First, the book covers Danny Torrance’s growing up years, the years in between when The Shining ended and Dr Sleep really begins.  Danny Torrance grows up to resemble his father quite a bit, an alcoholic with a temper.  He started drinking to tamp down the “shining” (his psychic ability) and then just kept drinking to drink.  Finally, he hits rock bottom, and joins AA.  At about this same point, a little girl named Abra is born and begins her growing up years.  And her shining?  Well it’s out of this world.  It’s one of the biggest shinings to ever exist.  She begins communicating with Danny when she is barely born.  When she is a few weeks old, she communicates with her parents via their dreams about September 11th, which happens a day later. 

At the same time, a group, called the True Knot, is traveling the countryside.  They appear to be like any other RV community, mostly elderly people with a few younger ones thrown in.  But they’re different.  Very different.  They are all at least a hundred years old (barring a couple of newer members).  They stay that way by taking in “Steam”.  Which is only obtained by torturing children who have anything from a little to a lot of the “shining”. 

As you can probably determine from the points I put above, the novel becomes about a battle.  Danny and Abra must battle it out with the True Knot.  At the same time, Danny must battle his own past, in a shadow Overlook. 

Most of the book is tight.  However, there was a plot point that just came out of nowhere and, to me at least, it wasn’t very well connected.  I can’t tell you what it is, as it becomes a major part of the plot 3/4 of the way through the book.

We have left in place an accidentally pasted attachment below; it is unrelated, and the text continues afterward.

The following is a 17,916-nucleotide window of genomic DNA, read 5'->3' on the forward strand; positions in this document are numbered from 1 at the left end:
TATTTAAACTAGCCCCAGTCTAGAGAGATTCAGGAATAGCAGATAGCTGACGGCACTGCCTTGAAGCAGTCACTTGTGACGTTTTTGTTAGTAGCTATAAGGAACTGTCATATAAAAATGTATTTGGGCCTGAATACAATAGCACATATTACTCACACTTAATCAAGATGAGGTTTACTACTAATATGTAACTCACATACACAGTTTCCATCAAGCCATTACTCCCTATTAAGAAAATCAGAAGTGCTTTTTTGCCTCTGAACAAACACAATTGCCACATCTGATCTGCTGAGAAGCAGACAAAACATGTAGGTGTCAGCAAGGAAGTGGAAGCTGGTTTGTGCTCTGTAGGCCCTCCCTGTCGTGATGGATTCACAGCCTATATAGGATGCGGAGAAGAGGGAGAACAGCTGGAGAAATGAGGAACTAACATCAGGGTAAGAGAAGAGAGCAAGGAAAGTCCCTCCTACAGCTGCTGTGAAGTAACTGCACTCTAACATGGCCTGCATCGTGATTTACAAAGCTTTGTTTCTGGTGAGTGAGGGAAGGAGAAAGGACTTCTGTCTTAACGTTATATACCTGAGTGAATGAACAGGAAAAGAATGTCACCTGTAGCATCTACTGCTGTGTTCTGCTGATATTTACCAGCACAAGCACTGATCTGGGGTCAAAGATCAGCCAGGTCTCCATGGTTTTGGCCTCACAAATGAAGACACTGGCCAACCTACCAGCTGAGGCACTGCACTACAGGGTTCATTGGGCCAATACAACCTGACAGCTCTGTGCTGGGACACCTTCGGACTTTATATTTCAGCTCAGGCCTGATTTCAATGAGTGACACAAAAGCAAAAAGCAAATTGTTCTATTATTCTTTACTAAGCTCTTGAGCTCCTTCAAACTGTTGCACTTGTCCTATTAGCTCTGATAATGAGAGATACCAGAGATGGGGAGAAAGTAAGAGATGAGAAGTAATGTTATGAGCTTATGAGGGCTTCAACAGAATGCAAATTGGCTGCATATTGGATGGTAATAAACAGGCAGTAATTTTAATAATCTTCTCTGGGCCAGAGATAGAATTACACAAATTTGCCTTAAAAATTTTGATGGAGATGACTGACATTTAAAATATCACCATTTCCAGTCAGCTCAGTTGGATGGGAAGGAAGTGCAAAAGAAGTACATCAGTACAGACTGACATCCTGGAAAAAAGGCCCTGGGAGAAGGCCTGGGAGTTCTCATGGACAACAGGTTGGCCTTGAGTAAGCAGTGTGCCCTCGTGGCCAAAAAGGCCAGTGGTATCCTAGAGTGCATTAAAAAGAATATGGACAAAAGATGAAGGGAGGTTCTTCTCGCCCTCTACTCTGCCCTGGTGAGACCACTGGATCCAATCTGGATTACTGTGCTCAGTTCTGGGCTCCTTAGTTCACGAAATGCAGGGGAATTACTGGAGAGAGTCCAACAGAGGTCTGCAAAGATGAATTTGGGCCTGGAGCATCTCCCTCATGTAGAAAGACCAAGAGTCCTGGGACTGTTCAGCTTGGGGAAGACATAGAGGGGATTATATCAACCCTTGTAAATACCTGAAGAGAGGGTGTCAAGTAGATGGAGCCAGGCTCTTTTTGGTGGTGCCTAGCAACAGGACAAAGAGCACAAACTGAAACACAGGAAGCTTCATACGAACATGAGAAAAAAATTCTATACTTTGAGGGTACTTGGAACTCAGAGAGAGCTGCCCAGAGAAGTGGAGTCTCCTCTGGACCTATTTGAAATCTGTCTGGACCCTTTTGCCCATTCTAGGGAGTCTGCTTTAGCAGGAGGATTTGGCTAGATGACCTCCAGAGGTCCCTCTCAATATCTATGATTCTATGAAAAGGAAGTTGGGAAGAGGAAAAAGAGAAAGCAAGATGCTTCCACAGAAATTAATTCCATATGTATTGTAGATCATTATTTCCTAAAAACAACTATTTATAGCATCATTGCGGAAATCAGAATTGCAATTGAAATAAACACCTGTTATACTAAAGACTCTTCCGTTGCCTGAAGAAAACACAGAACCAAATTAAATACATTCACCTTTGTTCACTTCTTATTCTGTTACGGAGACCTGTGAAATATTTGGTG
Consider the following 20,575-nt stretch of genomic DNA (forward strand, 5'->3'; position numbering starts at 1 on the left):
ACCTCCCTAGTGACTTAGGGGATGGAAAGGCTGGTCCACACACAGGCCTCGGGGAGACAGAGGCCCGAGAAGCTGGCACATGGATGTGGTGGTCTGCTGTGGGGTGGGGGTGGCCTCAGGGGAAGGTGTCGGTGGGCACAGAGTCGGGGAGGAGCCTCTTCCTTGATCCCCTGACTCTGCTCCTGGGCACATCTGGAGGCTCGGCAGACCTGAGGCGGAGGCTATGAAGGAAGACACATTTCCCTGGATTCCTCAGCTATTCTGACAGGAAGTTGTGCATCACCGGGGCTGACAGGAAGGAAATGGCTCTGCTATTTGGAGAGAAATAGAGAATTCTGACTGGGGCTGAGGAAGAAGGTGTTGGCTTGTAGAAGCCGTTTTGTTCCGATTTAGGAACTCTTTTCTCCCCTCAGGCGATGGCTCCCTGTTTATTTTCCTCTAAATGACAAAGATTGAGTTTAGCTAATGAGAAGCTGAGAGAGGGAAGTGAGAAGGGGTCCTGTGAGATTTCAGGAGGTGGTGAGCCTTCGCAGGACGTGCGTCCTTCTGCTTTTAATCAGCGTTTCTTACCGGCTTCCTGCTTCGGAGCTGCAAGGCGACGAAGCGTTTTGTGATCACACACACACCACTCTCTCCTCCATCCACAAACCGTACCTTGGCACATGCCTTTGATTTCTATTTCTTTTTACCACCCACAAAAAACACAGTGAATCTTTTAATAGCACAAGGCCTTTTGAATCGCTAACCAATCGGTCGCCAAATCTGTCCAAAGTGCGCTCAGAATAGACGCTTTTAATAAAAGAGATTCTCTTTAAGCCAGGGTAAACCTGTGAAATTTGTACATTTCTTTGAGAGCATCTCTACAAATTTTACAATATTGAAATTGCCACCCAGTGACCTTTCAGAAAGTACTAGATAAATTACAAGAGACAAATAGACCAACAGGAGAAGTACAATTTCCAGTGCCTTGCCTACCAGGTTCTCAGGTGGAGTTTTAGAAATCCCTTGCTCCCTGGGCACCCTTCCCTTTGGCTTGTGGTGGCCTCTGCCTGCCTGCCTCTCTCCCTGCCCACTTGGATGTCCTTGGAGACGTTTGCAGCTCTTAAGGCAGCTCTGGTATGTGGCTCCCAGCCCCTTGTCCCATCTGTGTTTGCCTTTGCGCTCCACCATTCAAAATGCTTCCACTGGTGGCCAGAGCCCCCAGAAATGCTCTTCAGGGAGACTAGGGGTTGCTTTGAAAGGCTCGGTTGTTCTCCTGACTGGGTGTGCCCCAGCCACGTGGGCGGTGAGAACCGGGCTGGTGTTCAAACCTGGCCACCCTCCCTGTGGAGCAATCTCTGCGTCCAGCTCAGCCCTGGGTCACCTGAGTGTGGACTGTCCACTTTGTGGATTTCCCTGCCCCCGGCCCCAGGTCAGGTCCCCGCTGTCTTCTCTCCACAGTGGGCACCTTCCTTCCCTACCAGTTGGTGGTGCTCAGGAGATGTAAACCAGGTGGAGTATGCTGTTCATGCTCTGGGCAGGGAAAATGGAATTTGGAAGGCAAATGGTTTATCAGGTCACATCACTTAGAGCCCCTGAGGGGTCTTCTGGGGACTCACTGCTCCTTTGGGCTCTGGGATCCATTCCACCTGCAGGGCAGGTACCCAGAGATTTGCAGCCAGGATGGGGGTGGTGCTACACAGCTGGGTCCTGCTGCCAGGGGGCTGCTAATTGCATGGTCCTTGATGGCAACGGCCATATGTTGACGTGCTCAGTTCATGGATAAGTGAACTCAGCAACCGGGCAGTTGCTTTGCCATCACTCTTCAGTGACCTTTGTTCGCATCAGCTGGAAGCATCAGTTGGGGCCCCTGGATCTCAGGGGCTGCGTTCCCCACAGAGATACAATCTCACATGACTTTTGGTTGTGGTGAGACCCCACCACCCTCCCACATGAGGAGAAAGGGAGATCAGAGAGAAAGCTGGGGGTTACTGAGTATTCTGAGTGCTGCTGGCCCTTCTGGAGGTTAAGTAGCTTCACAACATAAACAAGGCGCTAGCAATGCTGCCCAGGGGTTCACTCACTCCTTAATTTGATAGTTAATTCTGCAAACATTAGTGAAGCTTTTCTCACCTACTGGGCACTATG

Stephen King says in the afterword that the man who wrote The Shining is definitely not the same man who wrote Doctor Sleep.  And that’s obvious.  King’s writing style has definitely evolved over the years.  In the days of The Shining, he was still attempting to prove something (in my opinion) and attempted to write in a provocative and literary style.  King, today, has come to know his own writing style and to live comfortably in his own skin. 

Some things I thought of while reading this:

1.  King tends to write a lot of stories about children who fight evil and win.  It, The Shining, Firestarter, The Talisman, the Tower series (to an extent, as one of the main characters battling evil is Jake, a young boy), In a lot of other ones, children are the target of evil, with adults doing the major part of the battling for them.

2.  Psychic powers play a HUGE part in most of his books.  Now, while that may be common in the horror genre, King’s approach really isn’t.  Much of the evil in books centers around these psychic abilities, with those that have them being targeted (again, see the list above, as well as Hearts in Atlantis and Bag of Bones).  Even Duma Key deals with the ability of one of the main characters, when she was a little girl.

3.  Stephen King only officially wrote about vampires a couple of times:  Notably, Salem’s Lot and Wolves of the Calla, Song of Susannah and The Dark Tower.  However, unofficially, he writes about vampires a lot of the time.  Doctor Sleep, Hearts in Atlantis, Bag of Bones, and The Shining are all examples of this.  All of the entities, the “bad guys”, the “monsters” in these books want to consume parts of the characters, most of the time psychic ability.

So.  In conclusion, this book, while not on my top five favorite King books, did two things.  First, it satisfied my desire to know what happened to Danny Torrance, _after_.  Second, it provided me with a very engrossing read.  This second is so important as for the last two months, I just haven’t been reading as much.  Sometimes this happens to me.  And I always wait impatiently for it to end.  Hopefully, Doctor Sleep began the beginning of the end of this time for me.